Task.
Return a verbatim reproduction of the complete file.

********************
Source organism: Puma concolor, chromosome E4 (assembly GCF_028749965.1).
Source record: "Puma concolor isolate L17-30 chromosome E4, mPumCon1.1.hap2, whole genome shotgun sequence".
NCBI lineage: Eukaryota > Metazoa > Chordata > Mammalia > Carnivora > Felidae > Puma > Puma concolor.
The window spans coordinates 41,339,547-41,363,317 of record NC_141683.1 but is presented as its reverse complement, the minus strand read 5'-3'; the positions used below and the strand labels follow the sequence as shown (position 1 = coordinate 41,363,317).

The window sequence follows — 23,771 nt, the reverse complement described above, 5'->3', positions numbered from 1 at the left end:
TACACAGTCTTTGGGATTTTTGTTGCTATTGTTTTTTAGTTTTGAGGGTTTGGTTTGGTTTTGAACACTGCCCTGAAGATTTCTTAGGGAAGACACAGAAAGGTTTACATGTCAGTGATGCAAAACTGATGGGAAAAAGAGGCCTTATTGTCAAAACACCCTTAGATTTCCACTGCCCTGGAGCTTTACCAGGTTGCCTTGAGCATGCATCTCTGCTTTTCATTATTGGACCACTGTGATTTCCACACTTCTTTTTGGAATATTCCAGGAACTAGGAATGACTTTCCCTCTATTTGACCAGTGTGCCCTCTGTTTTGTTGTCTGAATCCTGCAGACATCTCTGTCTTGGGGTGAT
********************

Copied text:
Source organism: Puma concolor, chromosome E4 (assembly GCF_028749965.1).
Source record: "Puma concolor isolate L17-30 chromosome E4, mPumCon1.1.hap2, whole genome shotgun sequence".
NCBI lineage: Eukaryota > Metazoa > Chordata > Mammalia > Carnivora > Felidae > Puma > Puma concolor.
The window spans coordinates 41,339,547-41,363,317 of record NC_141683.1 but is presented as its reverse complement, the minus strand read 5'-3'; the positions used below and the strand labels follow the sequence as shown (position 1 = coordinate 41,363,317).

The window sequence follows — 23,771 nt, the reverse complement described above, 5'->3', positions numbered from 1 at the left end:
TACACAGTCTTTGGGATTTTTGTTGCTATTGTTTTTTAGTTTTGAGGGTTTGGTTTGGTTTTGAACACTGCCCTGAAGATTTCTTAGGGAAGACACAGAAAGGTTTACATGTCAGTGATGCAAAACTGATGGGAAAAAGAGGCCTTATTGTCAAAACACCCTTAGATTTCCACTGCCCTGGAGCTTTACCAGGTTGCCTTGAGCATGCATCTCTGCTTTTCATTATTGGACCACTGTGATTTCCACACTTCTTTTTGGAATATTCCAGGAACTAGGAATGACTTTCCCTCTATTTGACCAGTGTGCCCTCTGTTTTGTTGTCTGAATCCTGCAGACATCTCTGTCTTGGGGTGAT